Background: Patients with high-risk neuroblastoma have a poor prognosis; new therapeutic agents are therefore required. We investigated the antitumor effects of OBP-801, a novel histone deacetylase inhibitor, its underlying mechanism, and its potential as a therapeutic agent for patients with neuroblastoma.
Methods: The study included five human neuroblastoma cell lines: IMR32, GOTO, KP-N-RTBM, SK-N-AS, and SH-SY5Y. We investigated cell proliferation, cell cycle status, protein expression patterns, and apoptosis in neuroblastoma cells after OBP-801 treatment in vitro. Cell survival rate and cell cycle were analyzed using the WST-8 assay and flow cytometry, respectively. Apoptosis was detected using annexin V staining, and the expression of apoptosis-related proteins was investigated by western blotting. The antitumor activity of OBP-801 was examined in an in vivo xenograft mouse model.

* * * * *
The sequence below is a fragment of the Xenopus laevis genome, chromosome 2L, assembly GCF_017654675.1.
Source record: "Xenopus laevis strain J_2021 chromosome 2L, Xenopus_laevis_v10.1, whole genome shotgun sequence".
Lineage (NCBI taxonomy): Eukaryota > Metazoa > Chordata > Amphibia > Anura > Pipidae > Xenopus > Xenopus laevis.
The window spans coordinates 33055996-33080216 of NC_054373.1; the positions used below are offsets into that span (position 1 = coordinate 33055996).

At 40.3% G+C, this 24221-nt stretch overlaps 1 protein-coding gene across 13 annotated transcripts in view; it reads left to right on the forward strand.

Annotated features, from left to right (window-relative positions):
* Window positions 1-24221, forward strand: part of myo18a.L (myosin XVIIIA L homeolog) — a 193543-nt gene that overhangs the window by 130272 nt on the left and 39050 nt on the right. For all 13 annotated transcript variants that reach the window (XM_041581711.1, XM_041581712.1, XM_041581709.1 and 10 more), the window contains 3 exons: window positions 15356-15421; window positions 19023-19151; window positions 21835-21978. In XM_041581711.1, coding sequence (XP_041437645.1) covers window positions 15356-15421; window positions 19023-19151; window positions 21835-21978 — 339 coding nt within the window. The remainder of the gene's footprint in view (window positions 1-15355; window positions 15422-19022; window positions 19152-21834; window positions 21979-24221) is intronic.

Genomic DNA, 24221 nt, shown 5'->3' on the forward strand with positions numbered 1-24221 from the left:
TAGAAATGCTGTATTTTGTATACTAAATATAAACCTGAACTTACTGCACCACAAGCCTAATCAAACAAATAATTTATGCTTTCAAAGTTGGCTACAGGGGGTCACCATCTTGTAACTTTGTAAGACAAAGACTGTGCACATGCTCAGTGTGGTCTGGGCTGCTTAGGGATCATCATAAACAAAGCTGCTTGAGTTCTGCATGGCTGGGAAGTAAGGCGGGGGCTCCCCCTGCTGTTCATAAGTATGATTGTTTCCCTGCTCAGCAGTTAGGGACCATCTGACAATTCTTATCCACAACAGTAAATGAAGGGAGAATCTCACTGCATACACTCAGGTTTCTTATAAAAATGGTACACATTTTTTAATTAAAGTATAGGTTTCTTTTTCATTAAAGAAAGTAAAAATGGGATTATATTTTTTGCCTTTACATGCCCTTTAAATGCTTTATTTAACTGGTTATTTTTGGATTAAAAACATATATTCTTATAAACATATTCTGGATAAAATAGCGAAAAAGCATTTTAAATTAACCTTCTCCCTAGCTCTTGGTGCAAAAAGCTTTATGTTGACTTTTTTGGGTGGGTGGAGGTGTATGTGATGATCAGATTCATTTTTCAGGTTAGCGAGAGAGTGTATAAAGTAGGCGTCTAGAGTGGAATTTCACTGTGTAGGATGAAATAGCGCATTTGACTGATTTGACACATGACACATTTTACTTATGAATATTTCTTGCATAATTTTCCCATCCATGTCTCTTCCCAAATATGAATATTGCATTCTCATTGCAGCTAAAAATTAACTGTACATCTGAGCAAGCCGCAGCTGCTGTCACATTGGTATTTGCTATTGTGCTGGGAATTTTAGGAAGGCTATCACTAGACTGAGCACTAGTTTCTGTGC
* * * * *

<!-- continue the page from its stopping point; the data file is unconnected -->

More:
Results: Dose-effect curve analysis showed that the mean half-maximal inhibitory concentration value was 5.5 ± 5.9 nM for the MYCN-amplified cell lines (IMR32, GOTO, and KP-N-RTBM) and 3.1 ± 0.7 nM for the MYCN-nonamplified cell lines (SK-N-AS and SH-SY5Y). OBP-801 inhibited cell proliferation and growth in all the cell lines. It induced G2/M phase arrest through the p21 (CDKN1A) pathway, increasing histone H3 levels and, subsequently, apoptosis in human neuroblastoma cells. OBP-801 suppressed the growth of neuroblastoma cells in the mouse xenograft model.
Conclusions: Overall, OBP-801 induces M-phase arrest and apoptosis in neuroblastoma cells via mitotic catastrophe. Our results indicate that OBP-801 is a promising therapeutic agent with fewer adverse effects for patients with neuroblastoma.
Keywords: OBP-801; histone deacetylase inhibitors; neuroblastoma.
© 2022 Japan Pediatric Society.